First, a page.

The Prospa float seems to have been postponed because someone spotted that borrowers might be paying a rate of 40% if you borrow from them. It is true that some of the lending operators do seem very close to being usurious, which isn’t to say Prospa is. Lending to start up businesses is inherently risky. But for me, it’s important not to invest in the so-called “pay-day” lending businesses, formed to grasp money from customers who don’t have any other options. There is a fine line to providing a service to a relatively unbanked customer, to adopting usurious and credit shark behaviour because you can get away with it.


On a more positive front, I like the fact that you can invest in a financial services firm that offers risk that is uncorrelated to housing related risks faced by the big banks. Plus, as I said, you can often find much better value. There are a couple of examples that come to mind.


Look at the hospitality equipment financing specialist Silver Chef (SIV). You’re exposed to a business with a 30 year history in Australia and the possibility of translating domestic success into the Canadian market. Unlike the big banks, whose travails offshore has been abysmal, success here will generate sufficient scale to move the needle.

Silver Chef’s shares have climbed over 20 per cent since mid-April. Earlier that month it had spooked the market by breaching its senior debt covenants. When its debt negotiations were successfully concluded Under the Radar’s analyst Ravi Reddy honed in on its core operations and outlook: “The key growth opportunity comes from the Canadian market, which is 50 per cent larger than Australia. The company has taken a patient approach, having been there for three years. Similarities between the Australian and Canadian markets such as dining trends and strong dealer distribution, bolster the company’s chances of success.”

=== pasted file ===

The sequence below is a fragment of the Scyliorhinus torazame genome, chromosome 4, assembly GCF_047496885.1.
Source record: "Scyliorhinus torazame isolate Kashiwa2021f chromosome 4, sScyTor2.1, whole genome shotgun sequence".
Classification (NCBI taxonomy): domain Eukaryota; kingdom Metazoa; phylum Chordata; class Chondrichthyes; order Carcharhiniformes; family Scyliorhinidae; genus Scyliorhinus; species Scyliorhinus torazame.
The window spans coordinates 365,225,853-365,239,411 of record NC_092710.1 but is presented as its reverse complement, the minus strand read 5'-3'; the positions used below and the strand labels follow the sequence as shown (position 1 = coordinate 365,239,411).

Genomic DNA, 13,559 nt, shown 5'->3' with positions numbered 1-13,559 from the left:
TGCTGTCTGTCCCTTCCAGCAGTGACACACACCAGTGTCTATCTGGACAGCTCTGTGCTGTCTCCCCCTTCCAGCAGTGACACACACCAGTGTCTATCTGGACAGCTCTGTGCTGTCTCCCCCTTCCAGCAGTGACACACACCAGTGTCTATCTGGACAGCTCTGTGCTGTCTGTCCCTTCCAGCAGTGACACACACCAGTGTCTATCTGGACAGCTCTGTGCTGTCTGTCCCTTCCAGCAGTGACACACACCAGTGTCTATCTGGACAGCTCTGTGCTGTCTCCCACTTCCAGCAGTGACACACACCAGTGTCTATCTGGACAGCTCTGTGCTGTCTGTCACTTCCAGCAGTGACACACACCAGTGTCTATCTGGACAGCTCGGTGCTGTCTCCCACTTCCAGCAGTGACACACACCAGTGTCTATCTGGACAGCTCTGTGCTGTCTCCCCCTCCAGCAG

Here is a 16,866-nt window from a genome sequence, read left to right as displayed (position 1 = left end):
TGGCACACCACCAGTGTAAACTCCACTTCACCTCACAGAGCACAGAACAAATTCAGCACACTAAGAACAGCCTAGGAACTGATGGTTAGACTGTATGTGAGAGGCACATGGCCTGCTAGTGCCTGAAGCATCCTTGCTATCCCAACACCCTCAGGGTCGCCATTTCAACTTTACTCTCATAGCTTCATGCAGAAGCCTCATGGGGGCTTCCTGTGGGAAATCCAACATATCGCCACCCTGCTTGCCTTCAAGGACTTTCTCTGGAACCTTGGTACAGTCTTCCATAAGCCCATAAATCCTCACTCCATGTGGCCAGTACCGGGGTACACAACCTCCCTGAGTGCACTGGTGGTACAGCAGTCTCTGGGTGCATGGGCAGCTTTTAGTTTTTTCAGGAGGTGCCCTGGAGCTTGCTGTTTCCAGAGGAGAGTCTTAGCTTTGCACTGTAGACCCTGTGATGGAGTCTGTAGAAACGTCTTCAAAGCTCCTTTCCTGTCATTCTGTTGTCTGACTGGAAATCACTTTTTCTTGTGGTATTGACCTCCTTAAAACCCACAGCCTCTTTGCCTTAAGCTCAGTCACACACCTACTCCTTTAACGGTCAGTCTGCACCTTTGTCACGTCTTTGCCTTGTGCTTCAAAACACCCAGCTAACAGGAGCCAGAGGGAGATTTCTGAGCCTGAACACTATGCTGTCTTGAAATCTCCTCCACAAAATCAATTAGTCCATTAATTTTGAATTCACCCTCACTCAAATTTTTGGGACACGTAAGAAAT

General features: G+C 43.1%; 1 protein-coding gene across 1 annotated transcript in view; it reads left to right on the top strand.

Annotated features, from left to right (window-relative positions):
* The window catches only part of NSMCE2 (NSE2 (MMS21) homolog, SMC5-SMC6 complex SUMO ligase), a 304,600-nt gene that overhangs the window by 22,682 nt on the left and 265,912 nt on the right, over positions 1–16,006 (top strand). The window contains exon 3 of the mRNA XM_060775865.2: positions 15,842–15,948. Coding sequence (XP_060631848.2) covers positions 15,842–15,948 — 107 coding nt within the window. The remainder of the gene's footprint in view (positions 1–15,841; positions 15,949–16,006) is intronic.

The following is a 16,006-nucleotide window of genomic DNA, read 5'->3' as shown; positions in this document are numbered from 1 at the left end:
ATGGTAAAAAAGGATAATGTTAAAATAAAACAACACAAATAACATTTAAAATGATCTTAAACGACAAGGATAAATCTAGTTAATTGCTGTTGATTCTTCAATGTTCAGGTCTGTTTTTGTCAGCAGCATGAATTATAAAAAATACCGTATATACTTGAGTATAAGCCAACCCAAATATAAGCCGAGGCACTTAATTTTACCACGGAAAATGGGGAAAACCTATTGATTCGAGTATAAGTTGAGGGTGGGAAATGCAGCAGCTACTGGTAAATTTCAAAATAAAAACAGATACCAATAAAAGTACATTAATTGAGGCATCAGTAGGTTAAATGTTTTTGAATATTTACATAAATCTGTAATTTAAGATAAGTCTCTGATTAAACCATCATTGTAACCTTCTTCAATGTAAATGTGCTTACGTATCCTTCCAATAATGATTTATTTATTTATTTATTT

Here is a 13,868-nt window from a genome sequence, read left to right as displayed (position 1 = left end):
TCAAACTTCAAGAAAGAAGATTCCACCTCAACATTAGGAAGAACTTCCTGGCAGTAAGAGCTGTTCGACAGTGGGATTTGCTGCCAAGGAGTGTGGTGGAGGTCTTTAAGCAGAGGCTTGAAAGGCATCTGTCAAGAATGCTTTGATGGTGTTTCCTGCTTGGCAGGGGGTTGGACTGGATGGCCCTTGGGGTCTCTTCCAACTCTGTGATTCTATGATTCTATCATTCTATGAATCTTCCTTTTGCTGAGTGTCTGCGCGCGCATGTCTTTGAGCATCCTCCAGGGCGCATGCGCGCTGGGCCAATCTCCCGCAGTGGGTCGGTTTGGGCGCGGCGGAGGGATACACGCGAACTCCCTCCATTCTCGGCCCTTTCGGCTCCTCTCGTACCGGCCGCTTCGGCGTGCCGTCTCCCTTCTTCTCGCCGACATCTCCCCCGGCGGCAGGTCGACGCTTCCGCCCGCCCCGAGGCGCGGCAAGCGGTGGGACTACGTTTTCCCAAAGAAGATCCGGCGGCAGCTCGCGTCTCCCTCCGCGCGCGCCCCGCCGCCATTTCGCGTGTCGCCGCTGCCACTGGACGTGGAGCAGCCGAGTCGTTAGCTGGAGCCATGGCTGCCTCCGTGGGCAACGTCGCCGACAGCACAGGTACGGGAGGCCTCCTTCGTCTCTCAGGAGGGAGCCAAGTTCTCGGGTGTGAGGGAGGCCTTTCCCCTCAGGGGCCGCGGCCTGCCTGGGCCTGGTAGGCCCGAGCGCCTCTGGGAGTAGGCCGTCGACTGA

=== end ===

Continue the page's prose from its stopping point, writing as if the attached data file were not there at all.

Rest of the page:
Another stock Ravi likes is small cap Money3 (MNY), which last week re-affirmed that it expects fiscal 2018 net profit after tax to come in at $31 million, the top end of its 13-17 per cent guidance range.

Money3 stands out because it is successfully transitioned out of payday lending and into automotive lending, providing credit for people buying used cars. As you can imagine, the big banks aren’t in this sector of the market. This company’s market share is only 2 per cent out of an estimated addressable market of 700,000 loans a year. This provides a good opportunity for growth, with management aiming to achieve 3 per cent market share over 12 months.

If it’s successful Money3 will have to increase the number of loans it writes from 14,000 to 21,000. That’s an increase of 50 per cent! Try looking for that kind of growth in home loans.

About the Author

Richard Hemming

Richard Hemming ( is an independent analyst who edits, which provides investment opportunities in Small Caps that you won’t get anywhere else.

Under the Radar Report is licensed to give general financial advice only (AFSL: 409518). The author does not own shares in any of the stocks mentioned.

Under the Radar Report is licensed to give general financial advice only (ASFL: 409518). The author does not own shares in any of the stocks mentioned.

Article Comments